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Records management policy and procedures

Creating and managing records efficiently, making them accessible, protecting them and disposing of them safely at the right time

Records Management: Policy on a Page

What is a record?

Recorded information, in any format, created or received by you or your department in the conduct or completion of business processes and activities, such as holding a meeting, agreeing a project plan, or appraising a member of staff. The value of a record is determined by its content and context, not its format – a record must contain enough information to provide reliable evidence of the activity that produced it.

What is records management?

Records management is the framework of tools, policies and procedures that assist you in:

  1. Creating and managing records efficiently, 3. Protecting and storing them securely and
  2. Making them accessible to the right people, 4. Disposing of them safely at the right time.

This ensures that records are managed appropriately throughout their life cycle – from the point at which they are created to their eventual disposal:

Why is records management important?

Managing our records effectively means that we have the right information at the right time in order to make and evidence the right decisions. It ensures that all of the College’s records are created, received, used, stored and disposed of in a way that facilitates their most efficient use and fulfils our compliance requirements.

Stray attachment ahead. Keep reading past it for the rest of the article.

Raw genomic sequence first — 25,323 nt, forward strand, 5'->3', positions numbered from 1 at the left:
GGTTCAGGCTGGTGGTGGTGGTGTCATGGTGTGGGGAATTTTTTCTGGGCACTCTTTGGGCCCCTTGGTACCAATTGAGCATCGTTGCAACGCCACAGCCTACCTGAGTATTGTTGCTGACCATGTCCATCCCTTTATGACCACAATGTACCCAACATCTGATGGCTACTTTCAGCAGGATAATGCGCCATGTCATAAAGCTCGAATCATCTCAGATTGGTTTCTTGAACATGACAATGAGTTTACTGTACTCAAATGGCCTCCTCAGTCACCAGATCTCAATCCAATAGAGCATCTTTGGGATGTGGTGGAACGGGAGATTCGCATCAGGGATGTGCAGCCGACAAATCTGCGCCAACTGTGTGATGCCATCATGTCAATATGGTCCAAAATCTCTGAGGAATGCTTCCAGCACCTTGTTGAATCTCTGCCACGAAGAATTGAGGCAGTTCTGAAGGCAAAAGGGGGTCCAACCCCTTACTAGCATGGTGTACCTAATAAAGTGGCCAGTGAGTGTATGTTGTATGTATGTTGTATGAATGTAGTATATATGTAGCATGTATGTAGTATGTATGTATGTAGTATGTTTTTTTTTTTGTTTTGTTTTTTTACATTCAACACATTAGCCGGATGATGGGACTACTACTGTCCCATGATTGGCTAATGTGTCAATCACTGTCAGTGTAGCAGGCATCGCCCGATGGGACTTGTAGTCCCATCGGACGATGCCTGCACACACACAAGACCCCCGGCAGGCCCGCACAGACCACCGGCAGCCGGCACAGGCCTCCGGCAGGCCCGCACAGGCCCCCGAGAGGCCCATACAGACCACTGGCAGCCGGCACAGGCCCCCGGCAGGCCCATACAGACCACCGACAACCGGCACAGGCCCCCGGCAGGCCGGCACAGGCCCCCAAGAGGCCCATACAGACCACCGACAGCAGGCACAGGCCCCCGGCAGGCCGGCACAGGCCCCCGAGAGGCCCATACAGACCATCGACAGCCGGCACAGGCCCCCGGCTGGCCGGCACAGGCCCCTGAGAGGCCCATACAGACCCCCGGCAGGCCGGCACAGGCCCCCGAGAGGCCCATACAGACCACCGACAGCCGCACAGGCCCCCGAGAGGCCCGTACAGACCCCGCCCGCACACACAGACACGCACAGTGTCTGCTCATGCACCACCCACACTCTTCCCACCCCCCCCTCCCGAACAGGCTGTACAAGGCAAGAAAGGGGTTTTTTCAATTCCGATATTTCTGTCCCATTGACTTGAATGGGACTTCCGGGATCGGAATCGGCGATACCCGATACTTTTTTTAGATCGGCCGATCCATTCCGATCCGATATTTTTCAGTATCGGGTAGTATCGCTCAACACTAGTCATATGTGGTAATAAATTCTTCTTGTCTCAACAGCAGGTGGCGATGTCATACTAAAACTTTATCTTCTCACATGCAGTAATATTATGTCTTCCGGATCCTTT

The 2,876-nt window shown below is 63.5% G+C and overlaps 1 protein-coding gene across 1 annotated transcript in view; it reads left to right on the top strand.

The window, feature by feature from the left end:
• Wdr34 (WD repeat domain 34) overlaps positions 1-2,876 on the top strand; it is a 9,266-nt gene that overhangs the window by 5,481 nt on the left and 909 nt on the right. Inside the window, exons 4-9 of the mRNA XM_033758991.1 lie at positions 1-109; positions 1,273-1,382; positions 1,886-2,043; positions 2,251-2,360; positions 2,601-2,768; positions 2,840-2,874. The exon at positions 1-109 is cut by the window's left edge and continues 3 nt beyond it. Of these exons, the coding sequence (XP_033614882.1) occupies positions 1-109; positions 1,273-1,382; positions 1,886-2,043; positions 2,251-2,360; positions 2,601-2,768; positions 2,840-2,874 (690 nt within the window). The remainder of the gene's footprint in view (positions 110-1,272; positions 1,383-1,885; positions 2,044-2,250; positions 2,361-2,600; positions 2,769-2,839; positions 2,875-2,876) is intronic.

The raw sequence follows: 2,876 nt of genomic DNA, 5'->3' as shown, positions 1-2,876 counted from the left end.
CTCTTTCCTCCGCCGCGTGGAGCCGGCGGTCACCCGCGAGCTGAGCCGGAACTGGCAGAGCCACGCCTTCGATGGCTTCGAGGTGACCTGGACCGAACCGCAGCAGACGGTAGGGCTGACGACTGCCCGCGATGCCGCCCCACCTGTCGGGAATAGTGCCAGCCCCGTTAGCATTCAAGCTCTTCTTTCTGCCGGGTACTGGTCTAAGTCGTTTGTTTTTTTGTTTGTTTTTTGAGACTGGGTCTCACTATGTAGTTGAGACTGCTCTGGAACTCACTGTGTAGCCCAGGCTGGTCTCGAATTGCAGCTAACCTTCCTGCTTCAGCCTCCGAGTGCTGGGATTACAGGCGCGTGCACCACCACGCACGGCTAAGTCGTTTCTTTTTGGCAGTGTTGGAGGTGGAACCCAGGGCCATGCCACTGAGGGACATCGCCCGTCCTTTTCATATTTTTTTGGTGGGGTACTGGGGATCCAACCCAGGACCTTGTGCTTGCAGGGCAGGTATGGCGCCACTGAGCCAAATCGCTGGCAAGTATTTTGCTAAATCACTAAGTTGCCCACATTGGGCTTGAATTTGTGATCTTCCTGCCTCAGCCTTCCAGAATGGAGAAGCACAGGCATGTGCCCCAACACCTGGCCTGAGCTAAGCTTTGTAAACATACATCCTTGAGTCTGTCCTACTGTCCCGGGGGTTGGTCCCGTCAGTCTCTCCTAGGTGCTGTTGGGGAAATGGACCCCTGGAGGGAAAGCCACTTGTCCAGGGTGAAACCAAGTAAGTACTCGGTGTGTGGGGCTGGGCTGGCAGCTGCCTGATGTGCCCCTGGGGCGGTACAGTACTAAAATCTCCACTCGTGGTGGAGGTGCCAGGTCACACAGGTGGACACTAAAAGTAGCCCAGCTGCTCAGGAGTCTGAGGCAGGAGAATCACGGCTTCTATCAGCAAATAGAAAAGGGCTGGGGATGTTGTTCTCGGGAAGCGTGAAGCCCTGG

How long are records kept for?

Records are kept only for as long as they are required, and are disposed of when they are no longer of value. The length of time a record must be kept is subject to the organisational and legal requirements documented in the College Retention Schedule.

What does it mean for me?

  • All employees, Trainees, members, Officers, Board of Trustees/Committee members, volunteers, College representatives and suppliers:
    • Must complete induction, refresher and specific training, appropriate to their role/to the College’s standards
    • Must follow all records management requirements in their respective role descriptions, contracts, terms and conditions and/or Code of Conduct
    • Must ensure that all records they create or receive are accurate, reliable and accessible
    • Must protect and secure all records containing personal data in compliance with RCOG Data Protection Policies and Procedures
    • Must apply the RCOG Retention Schedule to all records
    • Must maintain the departmental sections of the Information Asset Register and Record of Processing Activity.

The College will take appropriate action against employees, officers, trainees, members, College representatives or suppliers found breaching the Policy where appropriate to them.


This Records Management Policy is the Royal College of Obstetricians and Gynaecologists’ (RCOG or the College) policy regarding the safekeeping of all our records from their creation to their disposal – this includes our procedures for sharing information externally.

The RCOG values its information and records as essential assets fundamental to the delivery of its strategic aims. The RCOG recognises that the effective management of records throughout their lifecycle is necessary to perform its core functions, to comply with legal and regulatory obligations, and support business efficiency, continuity and consistency.


The purpose of this Policy is to establish a framework for the creation, maintenance, storage, use and disposal of RCOG records, to support the College’s strategic information governance framework, to provide evidence of corporate governance, and to facilitate compliance with statutory requirements.